RCW 70.95.010 lists the State's goals and priorities for solid waste management.
RCW 70.95.090 stipulates recyclables must be collected from single and multi-family residences, unless Ecology approves an alternate program.
County and city comprehensive solid waste management plans—Contents.
(7) The waste reduction and recycling element shall include the following:
(b) Source separation strategies, including:
Programs for the collection of source separated materials from residences in urban and rural areas. In urban areas, these programs shall include collection of source separated recyclable materials from single and multiple-family residences, unless the department approves an alternative program, according to the criteria in the planning guidelines. Such criteria shall include: Anticipated recovery rates and levels of public participation, availability of environmentally sound disposal capacity, access to markets for recyclable materials, unreasonable cost impacts on the ratepayer over the six-year planning period, (emphasis added), utilization of environmentally sound waste reduction and recycling technologies, and other factors as appropriate. In rural areas, these programs shall include but not be limited to drop-off boxes, buy-back centers, or a combination of both, at each solid waste transfer, processing, or disposal site, or at locations convenient to the residents of the county. The drop-off boxes and buy-back centers may be owned or operated by public, nonprofit, or private persons.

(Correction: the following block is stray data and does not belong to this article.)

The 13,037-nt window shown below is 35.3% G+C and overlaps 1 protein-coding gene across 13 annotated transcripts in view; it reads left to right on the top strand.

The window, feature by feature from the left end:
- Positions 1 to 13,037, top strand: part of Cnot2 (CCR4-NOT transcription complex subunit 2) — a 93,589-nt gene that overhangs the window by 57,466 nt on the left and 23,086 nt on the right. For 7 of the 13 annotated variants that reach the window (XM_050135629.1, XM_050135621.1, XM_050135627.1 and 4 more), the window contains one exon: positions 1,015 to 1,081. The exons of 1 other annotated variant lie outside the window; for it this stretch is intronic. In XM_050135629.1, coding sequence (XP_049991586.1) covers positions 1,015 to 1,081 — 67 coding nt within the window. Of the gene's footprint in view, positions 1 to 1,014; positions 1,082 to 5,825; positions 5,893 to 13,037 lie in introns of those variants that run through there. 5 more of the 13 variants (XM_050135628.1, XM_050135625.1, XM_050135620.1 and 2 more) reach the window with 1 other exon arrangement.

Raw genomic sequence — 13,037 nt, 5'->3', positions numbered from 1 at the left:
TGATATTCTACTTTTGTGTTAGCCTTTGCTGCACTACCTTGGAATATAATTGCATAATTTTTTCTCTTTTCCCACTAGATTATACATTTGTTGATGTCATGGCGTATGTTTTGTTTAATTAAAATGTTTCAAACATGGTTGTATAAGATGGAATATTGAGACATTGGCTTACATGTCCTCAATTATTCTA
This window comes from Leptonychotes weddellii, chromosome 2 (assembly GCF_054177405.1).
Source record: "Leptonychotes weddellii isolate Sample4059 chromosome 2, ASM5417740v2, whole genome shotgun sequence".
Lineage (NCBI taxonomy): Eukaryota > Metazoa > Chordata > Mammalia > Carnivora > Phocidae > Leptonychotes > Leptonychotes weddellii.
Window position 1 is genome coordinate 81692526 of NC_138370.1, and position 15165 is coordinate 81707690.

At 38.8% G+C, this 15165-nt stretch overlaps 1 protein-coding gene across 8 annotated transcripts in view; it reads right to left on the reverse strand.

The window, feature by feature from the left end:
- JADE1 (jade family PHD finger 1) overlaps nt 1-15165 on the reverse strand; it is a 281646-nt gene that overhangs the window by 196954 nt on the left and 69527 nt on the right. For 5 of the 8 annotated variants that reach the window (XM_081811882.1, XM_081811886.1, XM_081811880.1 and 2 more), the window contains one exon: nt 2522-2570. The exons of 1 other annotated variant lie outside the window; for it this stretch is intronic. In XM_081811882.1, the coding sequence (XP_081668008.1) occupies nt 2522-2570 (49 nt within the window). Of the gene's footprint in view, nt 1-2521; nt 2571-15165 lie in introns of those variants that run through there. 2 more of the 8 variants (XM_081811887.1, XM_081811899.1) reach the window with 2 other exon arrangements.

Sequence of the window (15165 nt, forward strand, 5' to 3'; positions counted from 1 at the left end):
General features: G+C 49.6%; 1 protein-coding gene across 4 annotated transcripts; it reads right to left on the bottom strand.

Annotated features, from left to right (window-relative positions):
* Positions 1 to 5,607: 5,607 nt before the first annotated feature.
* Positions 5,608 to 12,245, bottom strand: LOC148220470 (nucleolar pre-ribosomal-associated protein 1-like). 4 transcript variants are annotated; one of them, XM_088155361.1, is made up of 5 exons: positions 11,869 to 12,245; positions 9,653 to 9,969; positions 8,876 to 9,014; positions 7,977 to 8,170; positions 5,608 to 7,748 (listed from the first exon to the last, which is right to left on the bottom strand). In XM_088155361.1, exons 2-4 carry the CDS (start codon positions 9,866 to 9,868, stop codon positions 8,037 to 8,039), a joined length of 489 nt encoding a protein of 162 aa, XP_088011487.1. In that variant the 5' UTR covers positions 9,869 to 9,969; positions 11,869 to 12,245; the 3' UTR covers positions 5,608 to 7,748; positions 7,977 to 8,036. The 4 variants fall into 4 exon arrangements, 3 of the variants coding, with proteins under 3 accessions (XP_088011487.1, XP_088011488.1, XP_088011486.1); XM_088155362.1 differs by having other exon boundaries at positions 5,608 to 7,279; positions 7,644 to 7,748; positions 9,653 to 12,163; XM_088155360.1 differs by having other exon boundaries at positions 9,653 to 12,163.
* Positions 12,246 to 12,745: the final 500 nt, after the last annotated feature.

Two key messages must be carried to customers:
1)  That the city is only doing the tipping point plan to contain customer costs; and
2)  Contamination must be reduced.

Applicable highlights of House Bill 1543 signed by the Governor in April (effective date of 7/1/2019):
  • The Recycling Development Center (Center) is created within the Department of Ecology (ECY) to further the development of markets and processing for recycled commodities and products.
  • The ECY must create and implement a statewide recycling contamination reduction and outreach plan based on best management practices for recycling. The plan must be developed with stakeholder input by July 1, 2020.The ECY must also provide technical assistance and guidance to help local jurisdictions understand contamination in their regional recycling, and to develop contamination reduction and outreach plans.